An icon of the San Francisco Bay Area, the Golden Gate Bridge is more than a means for drivers to cross between the city of San Francisco and Marin County to the north.
A grand presence in California since it first opened after four years of construction in 1937 at a cost of $27 million, the bridge has made its appearance in film (“The Maltese Falcon” and “Invasion of the Body Snatchers”) and poetry (“The Changing Light” by beat poet Lawrence Ferlinghetti) and contributed to local folklore.
And yet it’s also a working bridge, with about 200 employees working around the clock maintaining the bridge for more than 100,000 cars crossing daily, as well as pedestrians, bikers and people riding the bridge’s ferries and buses.
From the engineers and ironworkers and electricians who maintain the bridge to the painters who keep it coated in International Orange, there’s as much life under and around the bridge as there is moving over it.
“You get those nice days where it’s 75 degrees out here and it’s clear, and you can see the Farallons (islands), I could see Alcatraz, I could see the whole city,” says bridge painter Brian Russell.”If we have a job on the cables, you get to walk the cables and you’re all like, “you know what I have a pretty cool job.’”
Ironworker Darren McVeigh loves to see the bridge when the sun is rising or setting. “When the moon is behind the bridge in the morning, it’s really nice and it’s really calm, clear skies. It’s just a beautiful, beautiful sight,” he said. “My favorite part is just to be able to say that I work on the Golden Gate Bridge. I love it out here.”
CNN Travel spent a day climbing into and around the bridge, learning these 10 secrets from the people who know and love it best.
1. Why is it called the Golden Gate Bridge? It’s not golden.
“The Golden Gate Bridge gets its name because it spans what is called the Golden Gate Strait,” said Paolo Cosulich-Schwartz, spokesman for the Golden Gate Bridge, Highway and Transportation District, which operates the bridge.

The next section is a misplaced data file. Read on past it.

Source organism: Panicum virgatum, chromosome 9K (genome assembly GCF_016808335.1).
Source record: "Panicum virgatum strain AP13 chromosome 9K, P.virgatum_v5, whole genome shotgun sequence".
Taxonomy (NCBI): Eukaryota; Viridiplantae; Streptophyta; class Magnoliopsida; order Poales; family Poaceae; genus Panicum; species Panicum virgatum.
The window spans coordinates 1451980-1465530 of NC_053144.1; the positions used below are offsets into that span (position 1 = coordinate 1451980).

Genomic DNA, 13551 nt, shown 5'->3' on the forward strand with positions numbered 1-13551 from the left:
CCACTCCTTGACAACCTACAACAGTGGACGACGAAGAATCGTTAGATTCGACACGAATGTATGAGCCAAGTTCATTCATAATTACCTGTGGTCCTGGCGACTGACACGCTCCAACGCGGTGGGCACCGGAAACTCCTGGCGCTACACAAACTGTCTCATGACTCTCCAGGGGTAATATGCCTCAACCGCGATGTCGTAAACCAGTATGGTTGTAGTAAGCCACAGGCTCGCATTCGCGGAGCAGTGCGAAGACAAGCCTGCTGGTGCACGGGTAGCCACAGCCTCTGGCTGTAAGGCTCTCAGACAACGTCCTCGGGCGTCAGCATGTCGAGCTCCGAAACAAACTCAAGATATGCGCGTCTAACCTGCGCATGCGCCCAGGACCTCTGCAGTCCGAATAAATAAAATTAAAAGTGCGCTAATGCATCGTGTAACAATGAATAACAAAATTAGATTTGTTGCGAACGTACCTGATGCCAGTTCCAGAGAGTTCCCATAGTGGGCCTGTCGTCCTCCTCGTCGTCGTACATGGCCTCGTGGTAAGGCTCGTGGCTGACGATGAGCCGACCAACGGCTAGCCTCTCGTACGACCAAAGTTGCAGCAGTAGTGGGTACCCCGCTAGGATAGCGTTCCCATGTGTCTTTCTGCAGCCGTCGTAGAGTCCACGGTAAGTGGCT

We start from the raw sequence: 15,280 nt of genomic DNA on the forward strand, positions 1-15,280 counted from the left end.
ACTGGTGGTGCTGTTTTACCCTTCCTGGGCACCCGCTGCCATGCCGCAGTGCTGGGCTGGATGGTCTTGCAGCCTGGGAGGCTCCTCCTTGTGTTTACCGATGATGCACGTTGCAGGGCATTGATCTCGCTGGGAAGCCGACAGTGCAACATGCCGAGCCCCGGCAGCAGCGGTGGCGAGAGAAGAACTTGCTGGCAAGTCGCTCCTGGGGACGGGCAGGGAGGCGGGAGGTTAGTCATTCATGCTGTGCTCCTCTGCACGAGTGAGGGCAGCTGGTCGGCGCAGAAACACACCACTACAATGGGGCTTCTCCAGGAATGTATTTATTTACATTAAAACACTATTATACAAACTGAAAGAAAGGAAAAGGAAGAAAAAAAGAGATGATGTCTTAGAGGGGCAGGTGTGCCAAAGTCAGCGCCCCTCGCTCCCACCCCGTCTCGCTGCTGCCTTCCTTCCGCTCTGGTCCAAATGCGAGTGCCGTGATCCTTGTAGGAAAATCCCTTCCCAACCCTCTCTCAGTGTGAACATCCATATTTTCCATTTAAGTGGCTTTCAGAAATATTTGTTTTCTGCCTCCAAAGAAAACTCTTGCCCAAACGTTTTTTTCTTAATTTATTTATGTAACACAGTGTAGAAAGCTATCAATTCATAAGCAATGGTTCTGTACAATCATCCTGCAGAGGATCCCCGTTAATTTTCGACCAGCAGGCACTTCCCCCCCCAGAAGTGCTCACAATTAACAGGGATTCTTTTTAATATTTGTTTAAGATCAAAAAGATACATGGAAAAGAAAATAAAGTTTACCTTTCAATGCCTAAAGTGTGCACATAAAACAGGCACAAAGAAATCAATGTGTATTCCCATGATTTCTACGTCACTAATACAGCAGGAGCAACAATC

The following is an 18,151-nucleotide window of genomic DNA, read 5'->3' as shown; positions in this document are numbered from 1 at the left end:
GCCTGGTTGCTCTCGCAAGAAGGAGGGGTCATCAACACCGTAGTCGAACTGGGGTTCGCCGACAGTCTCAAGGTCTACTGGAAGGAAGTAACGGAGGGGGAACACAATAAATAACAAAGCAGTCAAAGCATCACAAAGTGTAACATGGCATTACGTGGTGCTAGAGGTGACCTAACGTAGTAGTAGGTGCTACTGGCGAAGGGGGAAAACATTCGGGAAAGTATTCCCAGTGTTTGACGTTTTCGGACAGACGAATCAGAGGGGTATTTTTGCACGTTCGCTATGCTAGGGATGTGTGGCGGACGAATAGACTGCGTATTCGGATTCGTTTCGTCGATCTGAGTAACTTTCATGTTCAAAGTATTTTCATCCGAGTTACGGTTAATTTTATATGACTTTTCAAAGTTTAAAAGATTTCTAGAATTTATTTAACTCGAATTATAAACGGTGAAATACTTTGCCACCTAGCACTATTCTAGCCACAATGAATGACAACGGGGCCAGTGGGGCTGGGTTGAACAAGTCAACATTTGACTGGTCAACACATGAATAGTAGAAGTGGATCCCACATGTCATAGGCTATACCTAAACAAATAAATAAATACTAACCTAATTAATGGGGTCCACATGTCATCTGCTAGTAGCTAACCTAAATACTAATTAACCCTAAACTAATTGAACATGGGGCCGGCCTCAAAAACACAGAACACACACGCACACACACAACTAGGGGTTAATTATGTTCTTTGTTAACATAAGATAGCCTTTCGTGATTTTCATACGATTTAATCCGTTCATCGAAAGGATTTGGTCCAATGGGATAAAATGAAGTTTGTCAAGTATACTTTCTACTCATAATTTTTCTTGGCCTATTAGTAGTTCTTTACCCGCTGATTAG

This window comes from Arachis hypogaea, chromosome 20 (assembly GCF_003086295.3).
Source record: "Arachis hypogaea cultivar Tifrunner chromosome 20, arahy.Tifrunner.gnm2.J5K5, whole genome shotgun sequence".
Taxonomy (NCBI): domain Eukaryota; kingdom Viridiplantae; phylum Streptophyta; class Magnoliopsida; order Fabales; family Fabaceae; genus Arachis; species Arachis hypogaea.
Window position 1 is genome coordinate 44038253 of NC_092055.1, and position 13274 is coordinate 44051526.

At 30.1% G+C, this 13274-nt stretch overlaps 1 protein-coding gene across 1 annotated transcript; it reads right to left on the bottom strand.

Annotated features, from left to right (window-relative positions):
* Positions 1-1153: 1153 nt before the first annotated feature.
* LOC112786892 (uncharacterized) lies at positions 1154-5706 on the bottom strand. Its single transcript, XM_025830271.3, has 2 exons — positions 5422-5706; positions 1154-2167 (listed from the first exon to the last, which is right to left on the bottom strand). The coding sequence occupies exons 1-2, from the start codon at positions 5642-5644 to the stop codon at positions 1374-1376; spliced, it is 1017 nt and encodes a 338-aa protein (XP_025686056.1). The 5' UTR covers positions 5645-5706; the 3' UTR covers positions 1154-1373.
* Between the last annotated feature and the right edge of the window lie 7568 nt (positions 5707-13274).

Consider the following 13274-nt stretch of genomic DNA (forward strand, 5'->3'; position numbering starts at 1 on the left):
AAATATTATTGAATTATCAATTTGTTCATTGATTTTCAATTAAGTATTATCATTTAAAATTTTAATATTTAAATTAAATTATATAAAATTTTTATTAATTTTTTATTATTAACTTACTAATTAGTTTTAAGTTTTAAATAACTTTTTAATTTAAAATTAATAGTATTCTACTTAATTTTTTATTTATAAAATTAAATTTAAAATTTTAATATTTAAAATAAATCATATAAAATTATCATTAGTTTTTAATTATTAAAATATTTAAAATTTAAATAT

“It’s a three-mile-long and one-mile wide body of water that connects the Pacific Ocean to the San Francisco Bay.
“The bridge had been an idea since the mid-19th century but people thought that it was impossible to build. The waters were too rough and too deep.”
2. What color is the bridge? It looks red.
It’s not red, although you’re not crazy to think so. Visitors “all call it red,” said Russell.
Back in the day, the US Navy, then part of the War Department, oversaw the waterways and wanted to paint this bridge black and yellow for high visibility, like a bumblebee, said fellow painter Jarrod Bauer.
As the bridge was being erected in the 1930s, the steel brought to construct the bridge had a coat of red lead on it. The husband-and-wife architect team of Irving and Gertrude Morrow liked that color against the landscape here, Bauer said.
They ended up mixing paint to create the color International Orange, which is similar to the color of red lead, he said.
“When we’re working on this side people will want us to paint their shoes, or their jackets,” said Russell. “They’re all, ‘Can you put some paint on me?’”
3. Can I paint my house the same color?
Do you really want to? We can’t predict your family’s reaction to International Orange – never mind the neighbors – but yes, you can. Copy the paint formula listed on the bridge’s website – it’s free! – and take it to your local paint store.
“Download the color matrix or scheme, and actually go to your paint shop and have them mix it for you,” says Cosulich-Schwartz. “You can paint whatever you like International Orange.”
4. Does the bridge get entirely painted every year?
Nope, and it doesn’t need to be.
It’s true that the top coat has been fully repainted over time with new and environmentally-improved International Orange top coats.
However, there are ares that haven’t been stripped to bare metal and completely repainted, said Bauer.
5. What gets painted?
Every two years, the bridge’s engineers conduct an inspection of every inch of the bridge, Cosulich-Schwartz said. “That creates a work plan for where we need to do painting” and other maintenance work required to keep the bridge in good working condition.